Just don’t forget: we still don’t actually know that a guarantee of an AGA will survive the anti-avoidance provisions in section 25.  In that respect we are as ignorant today as we were when the 1995 Act came into force almost twenty years ago.


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London Open House weekend – 20/21 September 2014 6 September 2014

This year’s London Open House weekend takes place in two weeks’ time, on Saturday
20 September and Sunday 21 September.

Here is the text of an e-mail that I have just received, with details of particularly tall buildings:

Plan your weekend …

This is your opportunity to visit over 800 buildings in London – both in the centre and in the surrounding boroughs.  Many are not normally open.  Some charge for entry during the rest of the year but are free this weekend.

Some buildings are ridiculously popular.  In the past I have walked along the length of a queue outside the Gherkin that stretched for about three-quarters of a mile.  The Government’s buildings in Whitehall are deservedly very popular.  For others there are no queues at all.  Especially in the suburbs.

All the buildings are listed on the London Open House website, listed in the Guide (available for purchase) and also now available on an app (available from app stores).  Some buildings require advance booking – and you might be too late for this year.  But most buildings are “first come, first served”.


London Open House relies on volunteers to assist the building owners to manage the crowds.  My friend Chris and I have been volunteering for London Open House for about 15 years.  Acting as a volunteer steward or (even more fun) guide gives you a badge that allows you to jump the queues at virtually all of the buildings (although you need to overcome a very British aversion to queue-jumping to make use of it).  So we visit buildings on Saturdays and volunteer on Sundays.  We have probably visited more than 60 buildings over the past 15 years.

This year Chris is a volunteer guide at Finsbury Town Hall.  I am helping out as a steward at the Pimlico District Heating Undertaking.  In the past I have worked as a volunteer at (among many other places) Harmondsworth Great Barn (near Heathrow), University College London (with the weird auto-icon of Jeremy Bentham on display), the Brunel Museum in Rotherhithe (for several years) and the Garden Museum in Lambeth.  I cannot recommend volunteering strongly enough.  It is great fun meeting (and trying to arrange into queues) the Great British Public, and a good number of tourists as well.

To join in the excitement in two weeks’ time, get hold of a copy of the Guide and start making your plans (volunteers are given a free copy of the guide as well as a queue-jumping badge).

To volunteer as a guide or steward next year, visit this “How to volunteer” web page on the London Open House website.


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Last chance to respond to Minimum Energy Efficiency Standard consultation 1 September 2014

There are only two days left to respond to the Minimum Energy Efficiency Standard (MEES) consultation – today and tomorrow.  The consultation period ends at 23.45 on Tuesday 2 September 2014, which is tomorrow.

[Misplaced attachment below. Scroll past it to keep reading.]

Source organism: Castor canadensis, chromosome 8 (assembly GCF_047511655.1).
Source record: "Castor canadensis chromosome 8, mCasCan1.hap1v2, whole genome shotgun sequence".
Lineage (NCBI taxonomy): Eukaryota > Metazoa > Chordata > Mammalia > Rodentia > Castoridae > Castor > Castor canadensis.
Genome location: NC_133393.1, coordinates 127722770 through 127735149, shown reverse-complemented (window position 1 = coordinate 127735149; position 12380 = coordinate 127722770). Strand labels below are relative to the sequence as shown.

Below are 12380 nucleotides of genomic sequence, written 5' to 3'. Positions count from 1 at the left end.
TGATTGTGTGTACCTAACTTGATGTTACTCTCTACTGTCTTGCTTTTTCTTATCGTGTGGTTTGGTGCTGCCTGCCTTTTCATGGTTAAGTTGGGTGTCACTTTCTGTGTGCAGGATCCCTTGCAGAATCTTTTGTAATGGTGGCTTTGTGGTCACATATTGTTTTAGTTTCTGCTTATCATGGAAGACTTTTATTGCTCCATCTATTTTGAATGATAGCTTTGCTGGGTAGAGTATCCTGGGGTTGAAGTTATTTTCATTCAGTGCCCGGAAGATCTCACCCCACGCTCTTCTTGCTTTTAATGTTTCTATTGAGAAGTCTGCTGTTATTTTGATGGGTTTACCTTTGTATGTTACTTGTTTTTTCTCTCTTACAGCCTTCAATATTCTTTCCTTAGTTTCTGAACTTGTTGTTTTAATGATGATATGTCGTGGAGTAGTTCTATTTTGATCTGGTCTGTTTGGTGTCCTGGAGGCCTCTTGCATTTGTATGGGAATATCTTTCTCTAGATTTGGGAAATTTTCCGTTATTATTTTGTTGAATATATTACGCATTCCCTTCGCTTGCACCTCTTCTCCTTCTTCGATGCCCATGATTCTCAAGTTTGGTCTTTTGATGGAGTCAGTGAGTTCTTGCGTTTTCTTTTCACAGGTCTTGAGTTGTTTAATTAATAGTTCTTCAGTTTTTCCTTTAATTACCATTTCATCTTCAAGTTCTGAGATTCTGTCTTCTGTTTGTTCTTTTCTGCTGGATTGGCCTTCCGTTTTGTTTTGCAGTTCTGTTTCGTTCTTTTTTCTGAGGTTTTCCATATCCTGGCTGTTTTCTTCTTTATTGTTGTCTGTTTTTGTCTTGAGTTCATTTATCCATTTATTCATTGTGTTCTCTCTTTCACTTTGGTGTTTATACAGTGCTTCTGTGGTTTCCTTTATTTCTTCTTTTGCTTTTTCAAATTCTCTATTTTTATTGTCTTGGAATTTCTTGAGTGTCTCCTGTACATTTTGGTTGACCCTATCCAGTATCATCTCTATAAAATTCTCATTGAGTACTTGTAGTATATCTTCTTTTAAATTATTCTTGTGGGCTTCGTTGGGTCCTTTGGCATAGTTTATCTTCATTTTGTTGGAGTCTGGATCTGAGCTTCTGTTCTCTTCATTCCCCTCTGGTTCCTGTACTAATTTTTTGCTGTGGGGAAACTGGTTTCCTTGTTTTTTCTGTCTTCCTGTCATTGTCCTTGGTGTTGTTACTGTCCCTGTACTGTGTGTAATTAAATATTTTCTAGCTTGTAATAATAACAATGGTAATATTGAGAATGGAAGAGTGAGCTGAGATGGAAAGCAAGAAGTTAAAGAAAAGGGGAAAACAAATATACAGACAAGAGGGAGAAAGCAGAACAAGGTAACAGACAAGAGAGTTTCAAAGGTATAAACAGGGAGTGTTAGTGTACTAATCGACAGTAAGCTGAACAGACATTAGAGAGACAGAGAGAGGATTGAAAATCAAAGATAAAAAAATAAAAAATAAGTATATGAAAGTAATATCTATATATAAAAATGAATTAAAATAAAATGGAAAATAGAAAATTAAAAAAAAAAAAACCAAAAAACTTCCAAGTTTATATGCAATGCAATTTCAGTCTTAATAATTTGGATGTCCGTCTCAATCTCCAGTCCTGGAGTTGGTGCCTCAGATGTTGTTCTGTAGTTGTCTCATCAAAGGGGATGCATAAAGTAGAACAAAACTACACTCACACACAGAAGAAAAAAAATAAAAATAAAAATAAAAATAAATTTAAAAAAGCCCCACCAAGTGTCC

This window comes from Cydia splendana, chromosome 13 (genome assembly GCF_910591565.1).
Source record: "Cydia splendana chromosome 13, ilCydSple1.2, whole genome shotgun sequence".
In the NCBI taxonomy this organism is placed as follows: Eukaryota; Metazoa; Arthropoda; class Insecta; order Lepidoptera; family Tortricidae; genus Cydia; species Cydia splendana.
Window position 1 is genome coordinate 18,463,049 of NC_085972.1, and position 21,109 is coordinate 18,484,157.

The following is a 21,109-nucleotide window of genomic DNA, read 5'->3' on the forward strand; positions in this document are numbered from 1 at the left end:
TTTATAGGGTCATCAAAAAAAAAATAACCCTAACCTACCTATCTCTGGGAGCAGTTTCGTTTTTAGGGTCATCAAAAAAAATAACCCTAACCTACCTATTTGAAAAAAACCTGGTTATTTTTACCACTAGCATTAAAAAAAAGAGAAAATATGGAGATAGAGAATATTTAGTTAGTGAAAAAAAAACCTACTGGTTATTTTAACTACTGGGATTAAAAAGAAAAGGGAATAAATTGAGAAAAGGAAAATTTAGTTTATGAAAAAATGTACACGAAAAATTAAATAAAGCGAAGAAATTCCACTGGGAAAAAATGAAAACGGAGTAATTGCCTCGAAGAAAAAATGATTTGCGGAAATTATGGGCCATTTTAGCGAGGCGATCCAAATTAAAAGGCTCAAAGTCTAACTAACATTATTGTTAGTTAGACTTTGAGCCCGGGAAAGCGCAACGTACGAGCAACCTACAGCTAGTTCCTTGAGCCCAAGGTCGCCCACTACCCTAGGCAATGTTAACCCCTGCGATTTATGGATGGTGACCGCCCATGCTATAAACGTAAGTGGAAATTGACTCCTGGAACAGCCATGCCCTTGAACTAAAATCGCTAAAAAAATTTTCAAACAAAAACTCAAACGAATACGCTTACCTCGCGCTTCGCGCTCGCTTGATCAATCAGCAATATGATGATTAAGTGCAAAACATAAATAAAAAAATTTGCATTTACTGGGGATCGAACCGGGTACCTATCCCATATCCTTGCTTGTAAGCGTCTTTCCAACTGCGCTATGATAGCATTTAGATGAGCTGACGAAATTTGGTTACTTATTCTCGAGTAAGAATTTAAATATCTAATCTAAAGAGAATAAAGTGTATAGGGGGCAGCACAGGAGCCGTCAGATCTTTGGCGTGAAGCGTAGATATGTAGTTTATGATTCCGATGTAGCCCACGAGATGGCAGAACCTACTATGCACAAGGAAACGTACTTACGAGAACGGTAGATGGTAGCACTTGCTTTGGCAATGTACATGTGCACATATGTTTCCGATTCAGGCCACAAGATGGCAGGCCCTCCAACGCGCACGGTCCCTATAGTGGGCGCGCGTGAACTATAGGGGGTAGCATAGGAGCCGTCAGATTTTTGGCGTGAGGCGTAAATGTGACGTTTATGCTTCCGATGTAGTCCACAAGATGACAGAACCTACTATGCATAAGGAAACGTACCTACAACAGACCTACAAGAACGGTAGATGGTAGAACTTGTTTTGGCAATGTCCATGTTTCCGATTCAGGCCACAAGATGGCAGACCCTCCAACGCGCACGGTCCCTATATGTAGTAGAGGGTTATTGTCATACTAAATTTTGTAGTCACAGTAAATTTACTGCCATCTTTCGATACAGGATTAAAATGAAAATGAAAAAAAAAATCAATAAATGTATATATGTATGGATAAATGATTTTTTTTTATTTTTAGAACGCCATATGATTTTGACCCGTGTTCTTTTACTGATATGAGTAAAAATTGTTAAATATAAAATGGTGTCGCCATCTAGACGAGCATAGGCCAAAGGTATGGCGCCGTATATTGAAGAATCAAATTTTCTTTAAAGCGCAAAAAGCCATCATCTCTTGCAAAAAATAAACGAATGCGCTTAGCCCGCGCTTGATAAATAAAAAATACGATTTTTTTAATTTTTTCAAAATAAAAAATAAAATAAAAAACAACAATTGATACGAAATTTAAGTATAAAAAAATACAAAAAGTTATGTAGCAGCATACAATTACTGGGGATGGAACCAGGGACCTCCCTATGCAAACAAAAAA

As I said in my previous posts on this topic, I have written my own response to the consultation.   I am very happy for people to respond by reference to it, either in whole or in part, or to reproduce in their own responses any parts of my response that they wish to adopt.

The final version of my response is here

Final version of consultation response

and this comparison document shows the changes since the draft response that I posted on this website on 23 August 2014.

Complaint about the inadequate period allowed for the consultation

I have prefaced my consultation responses with this complaint about the inadequate period allowed for the consultation.  I encourage everyone to include comments along the same lines.

As you are already aware, I believe that the six-week period for consultation has been insufficient, particularly as it fell exactly over the school holiday period.  Few committees and groups meet during that period, so you will be receiving fewer, and less considered, responses to the consultation than would have been the case had you consulted for a longer period.

The difficulties tend to emerge from the detail in this type of legislation, so I am also concerned that the draft regulations are being made available only to a select set of lawyers (of whom I am one).  Having studied the draft regulations, I believe they would benefit from being the subject of a wider consultation, once the principles of MEES have been established through the current consultation.

The spring 2015 deadline for making the regulations is no doubt well-intended, but it is an entirely arbitrary deadline.  This policy is too important for the process to be rushed through merely to ensure that the regulations are in place before the 2015 general election.  If it turns out that further time is needed, it should be provided. I fear that it will otherwise be a case of more haste, less speed. 

Previous articles on this topic

Previous articles on this topic can be found on these links:

Minimum Energy Efficiency Standard consultations published (22 July 2014)

Minimum Energy Efficiency Standard – thoughts on the consultation proposals (28 July 2014)

Three weeks left to respond to Minimum Energy Efficiency Standard consultation (13 August 2014)

Ten days left to respond to Minimum Energy Efficiency Standard consultation (23 August 2014)